This is how a lot of gálgahúmor works - the serious and the absurd placed alongside one another so as to create a somewhat unrealistic milieu. An especially good example of this in Undir trénu can be found in the opening scene, which plays out in a more conventional comedic style than is typical of the genre, before a tonal shift renders everything far less humourless. The film begins with Agnes and Atli going to bed, as Agnes puts in ear-plugs, and the sounds of a couple having sex can be heard on the soundtrack. The film then cuts to a shot of a couple in bed, with the sound bridging the cut, and letting the audience know this is the same couple heard in the previous scene. Except it isn't. Another cut reveals that some time has passed, and the couple in bed is actually a film Atli is watching on a laptop in the living room. Wearing headphones, he doesn't hear Agnes come in, and as he begins to masturbate, she asks him if he's watching porn. Slamming the laptop shut, he jumps up and flat out denies it. However, he is unaware that the porn he was watching is now playing on the computer screen behind him, in full view of Agnes. All pretty funny up to this point. However, the farcical manner in which the scene has progressed thus far is undermined as Agnes realises he hasn't been watching professional porn - rather, he has been watching an amateur video, in which he is the star. The multiple misunderstandings and layered realisations, coupled with a well-handled manipulation of audience expectation (and an excellent example of an L cut being used thematically) render the scene farcical, but only up until the point Agnes recognises Atli on screen. Here, the tone shifts dramatically as the film essentially switches genres mid-scene.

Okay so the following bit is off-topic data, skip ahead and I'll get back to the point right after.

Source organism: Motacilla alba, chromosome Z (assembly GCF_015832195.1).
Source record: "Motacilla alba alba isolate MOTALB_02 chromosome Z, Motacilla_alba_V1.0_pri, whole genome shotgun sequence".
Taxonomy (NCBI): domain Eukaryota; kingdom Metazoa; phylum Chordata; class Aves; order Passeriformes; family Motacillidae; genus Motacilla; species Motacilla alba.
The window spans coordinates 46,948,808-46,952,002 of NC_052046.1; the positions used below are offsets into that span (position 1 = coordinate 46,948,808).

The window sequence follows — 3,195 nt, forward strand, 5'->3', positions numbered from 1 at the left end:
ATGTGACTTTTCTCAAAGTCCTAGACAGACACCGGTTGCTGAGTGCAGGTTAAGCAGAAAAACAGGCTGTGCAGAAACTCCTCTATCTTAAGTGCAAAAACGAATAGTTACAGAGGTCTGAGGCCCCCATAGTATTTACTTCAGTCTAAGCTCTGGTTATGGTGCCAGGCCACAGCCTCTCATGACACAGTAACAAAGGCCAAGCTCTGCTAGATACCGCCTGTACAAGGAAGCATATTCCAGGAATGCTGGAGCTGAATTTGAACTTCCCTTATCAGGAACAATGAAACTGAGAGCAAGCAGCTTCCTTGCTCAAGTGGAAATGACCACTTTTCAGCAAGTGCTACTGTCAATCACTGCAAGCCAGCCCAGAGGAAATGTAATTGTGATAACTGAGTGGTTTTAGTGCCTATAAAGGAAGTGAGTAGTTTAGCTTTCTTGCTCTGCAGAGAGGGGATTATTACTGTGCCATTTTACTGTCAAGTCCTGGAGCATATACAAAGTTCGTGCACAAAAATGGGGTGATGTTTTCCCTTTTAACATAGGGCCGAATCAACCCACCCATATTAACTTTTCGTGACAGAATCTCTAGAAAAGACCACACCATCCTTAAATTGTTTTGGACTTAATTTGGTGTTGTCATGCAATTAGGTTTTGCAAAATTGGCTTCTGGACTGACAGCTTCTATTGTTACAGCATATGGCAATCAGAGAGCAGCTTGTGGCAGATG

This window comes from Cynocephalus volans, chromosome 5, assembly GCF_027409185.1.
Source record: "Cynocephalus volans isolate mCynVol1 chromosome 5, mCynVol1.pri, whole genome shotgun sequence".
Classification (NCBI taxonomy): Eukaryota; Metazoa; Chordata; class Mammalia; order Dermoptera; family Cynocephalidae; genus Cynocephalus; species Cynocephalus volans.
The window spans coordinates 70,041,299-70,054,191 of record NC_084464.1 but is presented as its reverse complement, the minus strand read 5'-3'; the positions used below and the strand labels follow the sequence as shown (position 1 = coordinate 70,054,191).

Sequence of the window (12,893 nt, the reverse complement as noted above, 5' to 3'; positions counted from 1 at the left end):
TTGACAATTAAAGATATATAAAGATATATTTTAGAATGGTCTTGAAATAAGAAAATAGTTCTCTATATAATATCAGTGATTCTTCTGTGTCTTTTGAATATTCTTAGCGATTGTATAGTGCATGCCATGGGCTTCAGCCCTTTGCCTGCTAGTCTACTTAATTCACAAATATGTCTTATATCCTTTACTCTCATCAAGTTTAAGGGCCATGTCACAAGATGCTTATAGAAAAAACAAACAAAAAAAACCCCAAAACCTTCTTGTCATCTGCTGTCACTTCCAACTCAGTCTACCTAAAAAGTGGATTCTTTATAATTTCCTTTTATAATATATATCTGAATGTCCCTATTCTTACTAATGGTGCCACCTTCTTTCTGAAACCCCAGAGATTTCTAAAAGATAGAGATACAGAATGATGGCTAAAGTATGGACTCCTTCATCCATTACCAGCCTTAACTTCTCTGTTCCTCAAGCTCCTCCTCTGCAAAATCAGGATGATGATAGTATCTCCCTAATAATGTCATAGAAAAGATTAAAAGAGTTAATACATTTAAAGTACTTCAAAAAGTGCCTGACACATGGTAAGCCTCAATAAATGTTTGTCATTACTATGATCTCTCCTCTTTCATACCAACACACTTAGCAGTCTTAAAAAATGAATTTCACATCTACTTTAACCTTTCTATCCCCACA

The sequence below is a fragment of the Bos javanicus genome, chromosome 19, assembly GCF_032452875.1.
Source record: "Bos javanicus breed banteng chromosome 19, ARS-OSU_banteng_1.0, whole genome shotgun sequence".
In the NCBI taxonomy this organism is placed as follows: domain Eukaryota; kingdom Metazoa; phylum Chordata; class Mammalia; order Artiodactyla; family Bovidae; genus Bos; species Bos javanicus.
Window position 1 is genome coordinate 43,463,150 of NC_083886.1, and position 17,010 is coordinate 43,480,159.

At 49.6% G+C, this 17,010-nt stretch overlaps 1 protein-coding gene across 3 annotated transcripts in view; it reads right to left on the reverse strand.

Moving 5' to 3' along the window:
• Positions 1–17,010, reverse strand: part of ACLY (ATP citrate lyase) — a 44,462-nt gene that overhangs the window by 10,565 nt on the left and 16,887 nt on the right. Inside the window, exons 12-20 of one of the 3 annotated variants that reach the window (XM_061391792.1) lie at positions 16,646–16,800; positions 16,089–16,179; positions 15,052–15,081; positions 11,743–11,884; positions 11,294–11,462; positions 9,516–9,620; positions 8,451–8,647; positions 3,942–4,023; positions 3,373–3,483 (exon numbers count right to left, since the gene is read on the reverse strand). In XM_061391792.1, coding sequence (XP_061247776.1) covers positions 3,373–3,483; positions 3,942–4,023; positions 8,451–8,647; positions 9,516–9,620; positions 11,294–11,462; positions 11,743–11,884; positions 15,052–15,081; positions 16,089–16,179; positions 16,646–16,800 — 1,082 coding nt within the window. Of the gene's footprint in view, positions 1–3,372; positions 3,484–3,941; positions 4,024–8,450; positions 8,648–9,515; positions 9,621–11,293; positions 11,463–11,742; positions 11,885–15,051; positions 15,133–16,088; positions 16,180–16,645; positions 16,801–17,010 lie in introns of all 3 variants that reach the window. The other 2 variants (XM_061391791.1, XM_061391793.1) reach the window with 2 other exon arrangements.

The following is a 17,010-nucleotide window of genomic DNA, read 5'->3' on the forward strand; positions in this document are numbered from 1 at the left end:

Another example of such a shift is found during a resident's meeting in Agnes and Atli's apartment block. The meeting has been called by an especially fastidious resident to address the loud love-making of a young couple - the same couple heard in the opening scene. As the irritated chair and his heavily pregnant wife detail all they've had to listen to at night, including a truly hilarious reaction to the young couple's dirty talk, the scene plays out in a fairly conventionally comedic way (the addition of a hard-of-hearing neighbour who doesn't understand what all the fuss is about is particularly funny). This comedic element is maintained when Agnes attempts to embarrass Atli by standing up and asking the residents if they think it's normal that he films himself having sex with women and then masturbates to the footage, to which the man in the loud couple nonchalantly responds, "Sure." However, the scene darkens considerably when nobody reacts to Agnes's question the way she expected, and she is effectively dismissed and told to sit back down, leaving herself far more embarrassed than anyone else. Comedy in the midst of heartbreak, tragedy transposed into humour.